Do you tolerate workplace bullying? Do you value customer service over sales volume? How should employees respond if they see a colleague breaking the rules? A company code of conduct helps you and your staff navigate the many ethical questions that businesses tackle every day.


The importance of a code of ethics is that it tells your employees what you expect and what they can expect from you in return.

Defining a Code of Conduct

Your business's code of ethics tells your staff, investors, customers and suppliers how you conduct your business and what standards you set for yourself and your company. It is about principles, not procedure. Your company rules detail how human resources handles sexual harassment complaints, while the code of conduct tells employees that you will not tolerate harassment and will stand up for the victims.

Some companies see a code of conduct as mostly a hoop to jump through. They draw up a bare-bones code to meet regulatory requirements or something fancier to impress the public. There are genuine benefits of a code of conduct for a small business, so it is worth putting more effort into it.

Benefits of Business Ethics

Even if there is no legal requirement for your business to draw up a code of conduct, it is worth doing so because:

  • It shows employees and potential employees that you are a responsible and ethical company. If, say, your ethics are pro-diversity and anti-harassment, that makes you a more attractive company for which to work.

  • It shows your customers that you value integrity. If you live up to your code, they can do business with you and be confident that you will not cheat them to make a buck.

  • It tells your employees what you want from them. You may think the principles by which you run the company are intuitively obvious, but your employees' ethics may not be the same. Spelling out your code of conduct puts everyone on the same page.

  • Having a code spelling out unacceptable behavior helps employees to see that discipline is fair. If your code says your staff must be honest with vendors and customers, they will understand when you discipline employees who lie.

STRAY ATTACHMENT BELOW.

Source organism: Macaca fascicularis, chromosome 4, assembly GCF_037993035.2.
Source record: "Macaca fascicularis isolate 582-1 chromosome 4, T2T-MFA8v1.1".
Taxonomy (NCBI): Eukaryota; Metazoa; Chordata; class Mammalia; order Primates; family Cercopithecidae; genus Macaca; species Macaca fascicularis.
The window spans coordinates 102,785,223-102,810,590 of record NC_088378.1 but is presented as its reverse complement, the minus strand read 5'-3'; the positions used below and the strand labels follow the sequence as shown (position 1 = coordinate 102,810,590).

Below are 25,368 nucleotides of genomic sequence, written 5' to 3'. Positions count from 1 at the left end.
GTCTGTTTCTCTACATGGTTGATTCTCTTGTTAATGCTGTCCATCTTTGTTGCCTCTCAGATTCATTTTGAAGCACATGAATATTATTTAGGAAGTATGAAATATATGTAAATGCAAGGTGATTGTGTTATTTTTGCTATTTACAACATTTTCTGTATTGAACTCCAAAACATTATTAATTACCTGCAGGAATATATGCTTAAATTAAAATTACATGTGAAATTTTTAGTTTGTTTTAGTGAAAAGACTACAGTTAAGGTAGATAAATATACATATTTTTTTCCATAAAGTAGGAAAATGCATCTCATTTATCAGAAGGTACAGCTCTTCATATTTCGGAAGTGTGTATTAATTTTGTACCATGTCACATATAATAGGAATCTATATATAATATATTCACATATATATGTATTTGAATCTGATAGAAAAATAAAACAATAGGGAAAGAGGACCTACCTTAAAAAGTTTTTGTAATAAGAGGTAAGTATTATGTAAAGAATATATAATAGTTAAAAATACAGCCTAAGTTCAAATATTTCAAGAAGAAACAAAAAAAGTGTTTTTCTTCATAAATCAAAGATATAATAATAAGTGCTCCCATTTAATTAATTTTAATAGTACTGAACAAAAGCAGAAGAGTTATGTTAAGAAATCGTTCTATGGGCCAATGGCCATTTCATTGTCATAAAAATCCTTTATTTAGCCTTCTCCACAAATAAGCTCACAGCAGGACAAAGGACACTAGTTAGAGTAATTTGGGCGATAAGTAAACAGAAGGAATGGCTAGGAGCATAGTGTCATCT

• It tells employees what to expect from you and gives them a benchmark to judge whether you are living up to your own standards.

One of the biggest advantages of a code of conduct is that it gives the culture at your company an ethical foundation. If you and your team actually live by the code, it can improve the way you deal with each other and with stakeholders outside the company.

Writing the Code

Codes of ethics are not one size fits all. Your situation and your values may not be the same as other companies, even in your industry. A construction company may place a high ethical value on preventing workplace accidents, for instance, but that is not usually an issue for accountants. If you want to enjoy the advantages of a code of conduct, put some thought into it.

  • What are your company values? Integrity? Teamwork? Loyalty? Diversity? What exactly do you mean by those words?

  • What behavior is unacceptable at your company? Is it acceptable if managers yell at staff? Will you tolerate offensive jokes or nicknames?

  • What behavior do you want to encourage? If teamwork is one of your core values, for instance, do you want team members to listen and respect each other's opinions? Is interrupting each other OK or a sign of disrespect?

  • If someone breaks the code, how will you discipline him?

When you figure out what you want, you can start drafting the code itself. To get the full benefits of a code of conduct, it helps to strike an aspirational tone. Express the code of ethics as goals for which to strive and not a "don't do that" list.